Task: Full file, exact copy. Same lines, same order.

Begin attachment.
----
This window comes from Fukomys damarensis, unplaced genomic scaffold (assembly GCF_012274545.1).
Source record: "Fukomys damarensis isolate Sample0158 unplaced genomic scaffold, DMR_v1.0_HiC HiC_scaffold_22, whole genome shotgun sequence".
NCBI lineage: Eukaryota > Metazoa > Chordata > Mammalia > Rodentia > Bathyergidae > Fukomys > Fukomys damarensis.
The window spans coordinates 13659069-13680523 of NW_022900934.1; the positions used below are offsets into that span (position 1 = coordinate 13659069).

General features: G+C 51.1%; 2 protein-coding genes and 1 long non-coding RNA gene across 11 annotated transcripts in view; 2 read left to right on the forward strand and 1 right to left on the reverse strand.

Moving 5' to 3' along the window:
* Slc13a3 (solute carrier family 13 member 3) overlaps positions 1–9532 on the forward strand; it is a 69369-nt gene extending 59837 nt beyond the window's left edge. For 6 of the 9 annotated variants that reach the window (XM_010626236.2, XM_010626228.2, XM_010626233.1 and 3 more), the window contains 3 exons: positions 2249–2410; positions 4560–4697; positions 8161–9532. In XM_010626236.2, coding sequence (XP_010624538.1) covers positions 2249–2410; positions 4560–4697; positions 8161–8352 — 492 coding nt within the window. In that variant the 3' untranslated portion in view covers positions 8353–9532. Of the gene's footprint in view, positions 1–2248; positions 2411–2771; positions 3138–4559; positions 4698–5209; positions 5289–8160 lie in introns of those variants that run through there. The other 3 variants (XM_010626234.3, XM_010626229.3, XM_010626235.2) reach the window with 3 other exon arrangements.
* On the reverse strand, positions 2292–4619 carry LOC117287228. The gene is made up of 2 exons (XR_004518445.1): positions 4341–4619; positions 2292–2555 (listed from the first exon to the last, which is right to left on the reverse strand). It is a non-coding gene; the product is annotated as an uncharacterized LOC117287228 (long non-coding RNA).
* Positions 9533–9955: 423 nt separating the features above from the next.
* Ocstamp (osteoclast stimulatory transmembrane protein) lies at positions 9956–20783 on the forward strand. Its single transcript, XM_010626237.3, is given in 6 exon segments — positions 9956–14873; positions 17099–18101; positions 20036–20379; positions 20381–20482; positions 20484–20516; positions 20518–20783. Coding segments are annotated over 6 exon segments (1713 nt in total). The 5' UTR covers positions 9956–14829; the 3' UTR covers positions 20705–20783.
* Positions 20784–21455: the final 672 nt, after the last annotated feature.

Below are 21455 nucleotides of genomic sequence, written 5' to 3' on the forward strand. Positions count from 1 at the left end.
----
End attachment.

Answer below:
This window comes from Fukomys damarensis, unplaced genomic scaffold (assembly GCF_012274545.1).
Source record: "Fukomys damarensis isolate Sample0158 unplaced genomic scaffold, DMR_v1.0_HiC HiC_scaffold_22, whole genome shotgun sequence".
NCBI lineage: Eukaryota > Metazoa > Chordata > Mammalia > Rodentia > Bathyergidae > Fukomys > Fukomys damarensis.
The window spans coordinates 13659069-13680523 of NW_022900934.1; the positions used below are offsets into that span (position 1 = coordinate 13659069).

General features: G+C 51.1%; 2 protein-coding genes and 1 long non-coding RNA gene across 11 annotated transcripts in view; 2 read left to right on the forward strand and 1 right to left on the reverse strand.

Moving 5' to 3' along the window:
* Slc13a3 (solute carrier family 13 member 3) overlaps positions 1–9532 on the forward strand; it is a 69369-nt gene extending 59837 nt beyond the window's left edge. For 6 of the 9 annotated variants that reach the window (XM_010626236.2, XM_010626228.2, XM_010626233.1 and 3 more), the window contains 3 exons: positions 2249–2410; positions 4560–4697; positions 8161–9532. In XM_010626236.2, coding sequence (XP_010624538.1) covers positions 2249–2410; positions 4560–4697; positions 8161–8352 — 492 coding nt within the window. In that variant the 3' untranslated portion in view covers positions 8353–9532. Of the gene's footprint in view, positions 1–2248; positions 2411–2771; positions 3138–4559; positions 4698–5209; positions 5289–8160 lie in introns of those variants that run through there. The other 3 variants (XM_010626234.3, XM_010626229.3, XM_010626235.2) reach the window with 3 other exon arrangements.
* On the reverse strand, positions 2292–4619 carry LOC117287228. The gene is made up of 2 exons (XR_004518445.1): positions 4341–4619; positions 2292–2555 (listed from the first exon to the last, which is right to left on the reverse strand). It is a non-coding gene; the product is annotated as an uncharacterized LOC117287228 (long non-coding RNA).
* Positions 9533–9955: 423 nt separating the features above from the next.
* Ocstamp (osteoclast stimulatory transmembrane protein) lies at positions 9956–20783 on the forward strand. Its single transcript, XM_010626237.3, is given in 6 exon segments — positions 9956–14873; positions 17099–18101; positions 20036–20379; positions 20381–20482; positions 20484–20516; positions 20518–20783. Coding segments are annotated over 6 exon segments (1713 nt in total). The 5' UTR covers positions 9956–14829; the 3' UTR covers positions 20705–20783.
* Positions 20784–21455: the final 672 nt, after the last annotated feature.

Below are 21455 nucleotides of genomic sequence, written 5' to 3' on the forward strand. Positions count from 1 at the left end.